She took our hands and said:
“I’m Irish, and in my culture when you grieve, I grieve. Your sorrow is my sorrow.”
It was a simple statement and it opened my heart and tears. She was connecting to the heart of the matter and to us.
*When someone you know and or love loses a loved one, what do you do?
*What do you say?
*How do you care for the grieving?
*Do you find yourself at a loss for words?
*Does tending to a grieving person make you feel uncomfortable or unsure?
Grief is one of the deepest emotions that we all will experience at some point in our lives. It’s complex because you can’t fully control it, it has its way with you. I visualize grief as a deep river running beneath the earth and it rises up through the surface sometimes releasing great geyser gusts of sobbing and other times it sneaks up and releases a few gentle tributaries of tears when you’re grocery shopping, driving, listening to music or doing some other mundane task. It can catch you off guard. Grief is like that.
I recently experienced a sudden and shocking loss of a family member and when I heard the tragic news, all my past grief and losses came rushing to the surface. My way of handling grief was right there waiting for me. And I very slowly remembered my way through.
What came rushing back to me at first was remembering how people were around me when my Dad died and then much later my Stepdad. When I was young and lost my Dad, my grief got lost in the shuffle; the focus was on my Mom. I only remembered one person addressing my grief and that was an uncle. He sat with me and my siblings, put his arms around us and told us he was sorry we lost our dad and that he would be there for my family. And, he kept his promise throughout the years as he and my aunt checked in on my Mom.
Other well meaning people, did not keep their word and the empty “let us know if there’s something we can do” was like a hallowed mantra echoing through the halls of the funeral home.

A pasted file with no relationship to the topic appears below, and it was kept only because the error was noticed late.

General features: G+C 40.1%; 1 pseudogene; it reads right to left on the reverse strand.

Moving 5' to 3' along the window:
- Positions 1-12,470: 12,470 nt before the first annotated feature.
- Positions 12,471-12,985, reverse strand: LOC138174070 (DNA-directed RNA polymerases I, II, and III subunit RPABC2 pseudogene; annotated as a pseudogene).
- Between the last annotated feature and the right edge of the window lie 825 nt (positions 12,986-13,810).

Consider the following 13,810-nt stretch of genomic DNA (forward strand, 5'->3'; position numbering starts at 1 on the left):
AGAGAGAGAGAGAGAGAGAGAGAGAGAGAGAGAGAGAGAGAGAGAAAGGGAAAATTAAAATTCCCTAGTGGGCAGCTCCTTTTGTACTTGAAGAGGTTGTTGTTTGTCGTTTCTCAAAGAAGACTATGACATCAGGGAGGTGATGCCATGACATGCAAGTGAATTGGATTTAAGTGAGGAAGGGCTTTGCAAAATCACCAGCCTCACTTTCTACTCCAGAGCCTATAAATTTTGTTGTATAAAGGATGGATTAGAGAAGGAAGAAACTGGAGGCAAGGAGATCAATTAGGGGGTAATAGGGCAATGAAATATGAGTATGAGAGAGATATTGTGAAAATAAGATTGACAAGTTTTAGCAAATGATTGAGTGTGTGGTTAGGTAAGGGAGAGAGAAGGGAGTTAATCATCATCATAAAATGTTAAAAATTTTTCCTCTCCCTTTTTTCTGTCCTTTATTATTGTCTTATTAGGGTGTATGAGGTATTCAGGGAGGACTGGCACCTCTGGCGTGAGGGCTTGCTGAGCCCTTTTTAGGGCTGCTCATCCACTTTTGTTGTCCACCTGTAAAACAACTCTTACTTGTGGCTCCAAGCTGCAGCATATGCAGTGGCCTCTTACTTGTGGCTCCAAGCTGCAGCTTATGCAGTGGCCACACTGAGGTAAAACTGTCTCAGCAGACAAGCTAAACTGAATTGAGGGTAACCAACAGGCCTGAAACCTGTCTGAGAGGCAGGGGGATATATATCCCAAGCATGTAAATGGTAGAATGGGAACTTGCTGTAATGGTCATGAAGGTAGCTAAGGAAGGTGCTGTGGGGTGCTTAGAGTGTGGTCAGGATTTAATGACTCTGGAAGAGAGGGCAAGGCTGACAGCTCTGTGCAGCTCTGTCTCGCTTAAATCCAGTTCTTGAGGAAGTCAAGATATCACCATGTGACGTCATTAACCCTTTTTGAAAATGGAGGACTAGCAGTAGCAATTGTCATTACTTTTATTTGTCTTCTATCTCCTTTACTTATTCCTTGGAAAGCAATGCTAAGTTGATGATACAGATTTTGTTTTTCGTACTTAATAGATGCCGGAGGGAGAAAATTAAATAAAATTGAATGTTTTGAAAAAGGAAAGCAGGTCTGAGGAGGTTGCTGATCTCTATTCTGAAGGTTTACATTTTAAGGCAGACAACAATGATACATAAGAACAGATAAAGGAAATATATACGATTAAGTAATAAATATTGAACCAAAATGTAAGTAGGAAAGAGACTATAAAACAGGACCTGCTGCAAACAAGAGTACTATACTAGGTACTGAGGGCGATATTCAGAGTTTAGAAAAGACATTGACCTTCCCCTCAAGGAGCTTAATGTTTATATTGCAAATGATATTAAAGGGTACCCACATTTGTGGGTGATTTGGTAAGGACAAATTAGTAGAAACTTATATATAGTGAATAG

There is much you can do and say for the grieving.
I’m writing this post as a way of educating and making grounded suggestions on how you, if called upon, can support a grieving friend of family member. You don’t have to allow your own fear of death or being with someone that is grieving stop you from being supportive. You will experience death someday and want support too. In order to grow and be a connected human being, you’ll be required to lean in and learn…I’m here to help you.
Here are some “do’s” from my experiences with death and dying:
What you can do for a grieving person
1. Show up for them in person.
When someone experiences a loss, they can feel alone, left and abandoned; you being there in the physical can be a great comfort. It not only demonstrates you care, but you are someone that can be a grounding presence, run errands, and help make decisions.
Attending a funeral service, church service or memorial is another way for you to support and honor the person that has passed and the grieving.
2. Make contact, any contact
Call, leave a voice mail, send a card with a heartfelt note. Handwritten notes are still appreciated because it’s physical, tangible and can be read slowly.
3. Later is when they’ll really need you.